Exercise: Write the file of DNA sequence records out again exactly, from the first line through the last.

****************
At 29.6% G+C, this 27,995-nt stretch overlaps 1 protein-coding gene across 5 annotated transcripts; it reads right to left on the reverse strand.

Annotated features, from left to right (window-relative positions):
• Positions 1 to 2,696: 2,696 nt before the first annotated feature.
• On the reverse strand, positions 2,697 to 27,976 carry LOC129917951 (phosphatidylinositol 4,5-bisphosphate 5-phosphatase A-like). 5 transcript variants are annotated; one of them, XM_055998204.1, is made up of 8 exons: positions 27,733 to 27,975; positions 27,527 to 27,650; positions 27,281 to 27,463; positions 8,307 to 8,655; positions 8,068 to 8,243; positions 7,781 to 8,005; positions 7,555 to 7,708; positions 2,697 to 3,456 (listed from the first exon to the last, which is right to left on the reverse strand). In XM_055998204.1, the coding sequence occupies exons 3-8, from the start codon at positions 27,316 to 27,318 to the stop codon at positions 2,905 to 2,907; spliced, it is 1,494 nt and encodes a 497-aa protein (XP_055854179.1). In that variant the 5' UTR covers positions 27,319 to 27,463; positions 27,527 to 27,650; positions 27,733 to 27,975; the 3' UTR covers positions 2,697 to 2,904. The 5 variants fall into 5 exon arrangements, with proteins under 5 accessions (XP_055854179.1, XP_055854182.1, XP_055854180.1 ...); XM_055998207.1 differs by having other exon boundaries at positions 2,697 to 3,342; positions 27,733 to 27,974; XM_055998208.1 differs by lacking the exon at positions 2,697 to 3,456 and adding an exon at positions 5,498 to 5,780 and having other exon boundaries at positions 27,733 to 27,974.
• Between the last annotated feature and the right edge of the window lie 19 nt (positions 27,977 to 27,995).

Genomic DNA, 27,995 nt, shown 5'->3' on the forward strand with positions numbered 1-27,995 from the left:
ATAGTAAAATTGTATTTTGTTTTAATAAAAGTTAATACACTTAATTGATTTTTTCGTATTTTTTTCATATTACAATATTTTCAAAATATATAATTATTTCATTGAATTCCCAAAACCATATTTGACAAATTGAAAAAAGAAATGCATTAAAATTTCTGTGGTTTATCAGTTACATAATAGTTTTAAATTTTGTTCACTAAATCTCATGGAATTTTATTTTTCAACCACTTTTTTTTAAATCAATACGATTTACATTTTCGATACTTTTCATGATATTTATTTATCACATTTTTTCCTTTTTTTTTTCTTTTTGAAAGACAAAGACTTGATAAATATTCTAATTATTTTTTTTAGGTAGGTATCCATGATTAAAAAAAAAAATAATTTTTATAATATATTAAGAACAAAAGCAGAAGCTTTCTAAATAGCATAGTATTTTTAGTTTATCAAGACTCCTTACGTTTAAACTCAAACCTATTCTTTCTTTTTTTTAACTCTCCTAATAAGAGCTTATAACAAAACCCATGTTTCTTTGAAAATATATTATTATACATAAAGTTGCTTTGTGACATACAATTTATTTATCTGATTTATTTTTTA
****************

At 29.6% G+C, this 27,995-nt stretch overlaps 1 protein-coding gene across 5 annotated transcripts; it reads right to left on the reverse strand.

Annotated features, from left to right (window-relative positions):
• Positions 1 to 2,696: 2,696 nt before the first annotated feature.
• On the reverse strand, positions 2,697 to 27,976 carry LOC129917951 (phosphatidylinositol 4,5-bisphosphate 5-phosphatase A-like). 5 transcript variants are annotated; one of them, XM_055998204.1, is made up of 8 exons: positions 27,733 to 27,975; positions 27,527 to 27,650; positions 27,281 to 27,463; positions 8,307 to 8,655; positions 8,068 to 8,243; positions 7,781 to 8,005; positions 7,555 to 7,708; positions 2,697 to 3,456 (listed from the first exon to the last, which is right to left on the reverse strand). In XM_055998204.1, the coding sequence occupies exons 3-8, from the start codon at positions 27,316 to 27,318 to the stop codon at positions 2,905 to 2,907; spliced, it is 1,494 nt and encodes a 497-aa protein (XP_055854179.1). In that variant the 5' UTR covers positions 27,319 to 27,463; positions 27,527 to 27,650; positions 27,733 to 27,975; the 3' UTR covers positions 2,697 to 2,904. The 5 variants fall into 5 exon arrangements, with proteins under 5 accessions (XP_055854179.1, XP_055854182.1, XP_055854180.1 ...); XM_055998207.1 differs by having other exon boundaries at positions 2,697 to 3,342; positions 27,733 to 27,974; XM_055998208.1 differs by lacking the exon at positions 2,697 to 3,456 and adding an exon at positions 5,498 to 5,780 and having other exon boundaries at positions 27,733 to 27,974.
• Between the last annotated feature and the right edge of the window lie 19 nt (positions 27,977 to 27,995).

Genomic DNA, 27,995 nt, shown 5'->3' on the forward strand with positions numbered 1-27,995 from the left:
ATAGTAAAATTGTATTTTGTTTTAATAAAAGTTAATACACTTAATTGATTTTTTCGTATTTTTTTCATATTACAATATTTTCAAAATATATAATTATTTCATTGAATTCCCAAAACCATATTTGACAAATTGAAAAAAGAAATGCATTAAAATTTCTGTGGTTTATCAGTTACATAATAGTTTTAAATTTTGTTCACTAAATCTCATGGAATTTTATTTTTCAACCACTTTTTTTTAAATCAATACGATTTACATTTTCGATACTTTTCATGATATTTATTTATCACATTTTTTCCTTTTTTTTTTCTTTTTGAAAGACAAAGACTTGATAAATATTCTAATTATTTTTTTTAGGTAGGTATCCATGATTAAAAAAAAAAATAATTTTTATAATATATTAAGAACAAAAGCAGAAGCTTTCTAAATAGCATAGTATTTTTAGTTTATCAAGACTCCTTACGTTTAAACTCAAACCTATTCTTTCTTTTTTTTAACTCTCCTAATAAGAGCTTATAACAAAACCCATGTTTCTTTGAAAATATATTATTATACATAAAGTTGCTTTGTGACATACAATTTATTTATCTGATTTATTTTTTA